Scrum is a technique that helps teams work together.
Just as a sports team prepares for a decisive game, the team of company employees should learn from the experience gained, master the principles of self-organization, work on solving a problem and analyze their successes and failures to constantly improve. (AZN Research)
Scrum contributes to this. It also has scrum artifacts and their commitment to deal with. Let’s revise them.
What are scrum artifacts meaning?
Artifacts are the material representation of work or value. There are three artifacts of scrum which are the main artifacts: Product Backlog, Sprint Backlog, and Increment.
Each has its commitment to the overall result.
Thus, Product Backlog, Sprint Backlog, and Increment are the minimum required artifacts in a Scrum project. At the same time, these project artifacts are not limited because more events like the Product Vision or Sprint Goal may also be referred to as them. Let’s consider each of them a bit in a detail.
Alongside the 3 scrum artifacts, you may come across the so-called Product Vision.
Product Vision is the starting point for getting started on a project. The mission and vision have global ambitions – they help in developing the right product, close in spirit to the creators.
In a general, Product Vision reflects the internal understanding of the product, its information and purpose by the team and stakeholders, and acts as a guideline for the development of the product.
A product backlog is a list of all product elements, requirements for them, and any product-related information. The product backlog is formed throughout the project (it can be supplemented, detailed, or reduced, etc). It is good practice to involve the entire Team in correcting the Product Backlog, although it’s the Product Owner who is mainly responsible for maintaining the Product Backlog.
There is a product backlog in almost any Agile project: it is a convenient tool for recording requirements, tasks and product elements. To assess the quality of the Backlog, the DEEP tool is used: a good Backlog should contain detailed, estimated, independent, and prioritized elements.
The highest priority elements should have the maximum granularity. Evaluating the Backlog items helps us plan what we plan for the next sprint and what we won’t be able to do in time. As the product is created, new requirements may be added to the Backlog.
This artifacts scrum aims to determine the amount of work that the Team will take in the next sprint. During Sprint Planning, the Team selects the highest priority elements (product requirements) from the Product Backlog, details them down to the task level, and estimates the effort and interrelationships between tasks.
At this stage, the Product Owners should remember that they can only help the team understand what needs to be done in the sprint but not specify or select the tasks that need to be included in the Sprint Backlog. The team, in turn, takes on the amount of design work that it can actually create only. Also, you need to understand that a team’s decision does not guarantee that all planned development tasks will be completed. Unforeseen difficulties or new external factors may arise, naturally.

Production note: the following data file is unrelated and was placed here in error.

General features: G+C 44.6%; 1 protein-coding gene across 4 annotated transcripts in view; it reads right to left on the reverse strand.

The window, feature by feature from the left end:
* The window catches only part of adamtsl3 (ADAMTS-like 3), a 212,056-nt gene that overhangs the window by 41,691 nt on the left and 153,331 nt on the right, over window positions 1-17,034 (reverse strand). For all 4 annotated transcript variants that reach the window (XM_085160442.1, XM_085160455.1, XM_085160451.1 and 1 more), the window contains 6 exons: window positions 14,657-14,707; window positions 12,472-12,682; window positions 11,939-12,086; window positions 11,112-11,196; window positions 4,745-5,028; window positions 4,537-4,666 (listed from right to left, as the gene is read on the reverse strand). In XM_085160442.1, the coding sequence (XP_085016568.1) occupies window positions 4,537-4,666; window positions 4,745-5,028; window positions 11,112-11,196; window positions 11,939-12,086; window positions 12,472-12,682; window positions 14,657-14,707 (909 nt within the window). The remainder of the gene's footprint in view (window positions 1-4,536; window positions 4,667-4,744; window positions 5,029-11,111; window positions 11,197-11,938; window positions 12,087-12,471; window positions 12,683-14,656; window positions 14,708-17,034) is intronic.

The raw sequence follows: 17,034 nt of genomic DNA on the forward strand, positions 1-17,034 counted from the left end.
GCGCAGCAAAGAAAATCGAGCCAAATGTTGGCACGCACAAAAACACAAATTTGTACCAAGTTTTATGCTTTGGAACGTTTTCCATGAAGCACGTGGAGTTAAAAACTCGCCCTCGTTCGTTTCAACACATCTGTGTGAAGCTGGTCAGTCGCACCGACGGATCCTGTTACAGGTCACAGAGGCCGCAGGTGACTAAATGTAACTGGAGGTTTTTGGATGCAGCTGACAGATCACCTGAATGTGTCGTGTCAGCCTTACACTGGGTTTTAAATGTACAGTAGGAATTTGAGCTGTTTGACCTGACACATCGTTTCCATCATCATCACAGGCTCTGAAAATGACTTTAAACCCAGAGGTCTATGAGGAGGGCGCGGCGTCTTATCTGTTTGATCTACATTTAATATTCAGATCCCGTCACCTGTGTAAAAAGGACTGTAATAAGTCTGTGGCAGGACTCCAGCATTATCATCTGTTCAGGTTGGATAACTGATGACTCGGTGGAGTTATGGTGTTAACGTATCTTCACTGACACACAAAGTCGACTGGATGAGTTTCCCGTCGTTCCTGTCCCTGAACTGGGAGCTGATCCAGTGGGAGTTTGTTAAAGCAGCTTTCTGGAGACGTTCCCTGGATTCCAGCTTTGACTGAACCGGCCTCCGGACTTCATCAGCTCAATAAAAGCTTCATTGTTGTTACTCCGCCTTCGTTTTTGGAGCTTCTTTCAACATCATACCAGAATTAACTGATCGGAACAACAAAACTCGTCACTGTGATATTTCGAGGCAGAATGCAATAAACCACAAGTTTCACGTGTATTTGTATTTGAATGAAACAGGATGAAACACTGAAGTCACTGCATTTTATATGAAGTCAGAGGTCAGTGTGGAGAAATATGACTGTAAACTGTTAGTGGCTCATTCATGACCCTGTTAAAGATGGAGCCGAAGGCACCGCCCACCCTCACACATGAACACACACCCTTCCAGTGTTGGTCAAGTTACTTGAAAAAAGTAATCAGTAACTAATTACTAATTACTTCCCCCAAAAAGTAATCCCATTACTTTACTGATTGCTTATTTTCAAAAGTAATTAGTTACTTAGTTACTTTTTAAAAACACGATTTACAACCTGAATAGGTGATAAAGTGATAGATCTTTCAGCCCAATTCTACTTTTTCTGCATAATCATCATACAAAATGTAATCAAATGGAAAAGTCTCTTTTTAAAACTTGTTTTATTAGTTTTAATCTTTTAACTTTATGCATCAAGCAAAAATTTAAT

The Product Increment is the sum of the Product Backlog Items completed during the sprint and all the tracking increments from the previous sprints. That is, the current state of the product being developed, including the finalization of the last sprint.
This is an open meeting to showcase the results of the Agile sprint. The Sprint Goal should provide feedback from users on the reported results. If necessary, you can update the Product Backlog. In a nutshell, sprint goals clarify your purpose during a program increment.
This is more than a multi-stakeholder project status meeting. This meeting provides an opportunity for the team to communicate directly with users and stakeholders, hear their requirements and comments on the work performed. It is worth remembering that the goal of the Sprint Review is not to show the product increment in all its glory but to provide an opportunity for users to analyze the work that has been done and ensure transparency of the project’s progress.
The Burndown Chart visually shows the Team’s progress in Story Points. It is a graphical representation of how much work has already been done and how much remains to be done. As the Sprint days pass and the tasks on the Sprint Board go to Done, the burn-down schedule goes down, showing the Team its progress towards the Sprint Goal.
For safe and practical work, decisions to optimize value and control risks are made based on the perceived state of the agile scrum artifacts. That’s why they are essential to stick to when you produce software with a dedicated agile team.
It’s also vital to the team to preserve this transparency while communicating with the customer. So, the three scrum artifacts primary purpose is to make the work transparent for the Scrum Team, the Owner, and other stakeholders.
Scrum artifacts list, which you may find described in the official guide, contains a minimum set of recommendations for organizing the teamwork, where there are three key roles, Scrum 3 artifacts, and five events.
Applying artifacts associated with scrum in practice and the expertise exchange in the professional community may also lead to the emergence of many extra techniques that may be added to the basics. So, it’s nice to inquiry and revises the Scrum framework artifacts as often as you work at product development using Agile methodologies.
Feel free to ask the professionals for more detailed requirements for roles in Scrum, techniques for assessing the complexity of Backlog elements, and examples of successful Scrum events.
Just tell us about your project, what are your goals, and let's start.